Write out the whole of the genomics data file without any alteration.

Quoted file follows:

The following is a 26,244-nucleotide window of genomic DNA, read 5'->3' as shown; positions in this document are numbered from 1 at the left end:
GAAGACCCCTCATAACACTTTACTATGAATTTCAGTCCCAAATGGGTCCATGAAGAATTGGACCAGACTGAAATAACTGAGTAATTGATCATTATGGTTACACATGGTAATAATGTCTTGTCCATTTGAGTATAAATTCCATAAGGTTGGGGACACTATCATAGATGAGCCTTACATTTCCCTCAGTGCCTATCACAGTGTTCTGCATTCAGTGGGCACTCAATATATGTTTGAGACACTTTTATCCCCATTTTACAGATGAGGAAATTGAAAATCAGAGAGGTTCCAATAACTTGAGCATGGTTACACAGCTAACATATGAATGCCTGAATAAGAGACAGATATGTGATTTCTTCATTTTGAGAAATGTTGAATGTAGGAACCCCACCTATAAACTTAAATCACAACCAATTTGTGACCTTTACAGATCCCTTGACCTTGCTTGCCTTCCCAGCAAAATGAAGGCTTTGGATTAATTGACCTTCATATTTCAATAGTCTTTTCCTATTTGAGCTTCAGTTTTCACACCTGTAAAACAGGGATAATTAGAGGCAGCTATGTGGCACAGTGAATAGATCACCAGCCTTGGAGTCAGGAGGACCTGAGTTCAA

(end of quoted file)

The following is a 26,244-nucleotide window of genomic DNA, read 5'->3' as shown; positions in this document are numbered from 1 at the left end:
GAAGACCCCTCATAACACTTTACTATGAATTTCAGTCCCAAATGGGTCCATGAAGAATTGGACCAGACTGAAATAACTGAGTAATTGATCATTATGGTTACACATGGTAATAATGTCTTGTCCATTTGAGTATAAATTCCATAAGGTTGGGGACACTATCATAGATGAGCCTTACATTTCCCTCAGTGCCTATCACAGTGTTCTGCATTCAGTGGGCACTCAATATATGTTTGAGACACTTTTATCCCCATTTTACAGATGAGGAAATTGAAAATCAGAGAGGTTCCAATAACTTGAGCATGGTTACACAGCTAACATATGAATGCCTGAATAAGAGACAGATATGTGATTTCTTCATTTTGAGAAATGTTGAATGTAGGAACCCCACCTATAAACTTAAATCACAACCAATTTGTGACCTTTACAGATCCCTTGACCTTGCTTGCCTTCCCAGCAAAATGAAGGCTTTGGATTAATTGACCTTCATATTTCAATAGTCTTTTCCTATTTGAGCTTCAGTTTTCACACCTGTAAAACAGGGATAATTAGAGGCAGCTATGTGGCACAGTGAATAGATCACCAGCCTTGGAGTCAGGAGGACCTGAGTTCAA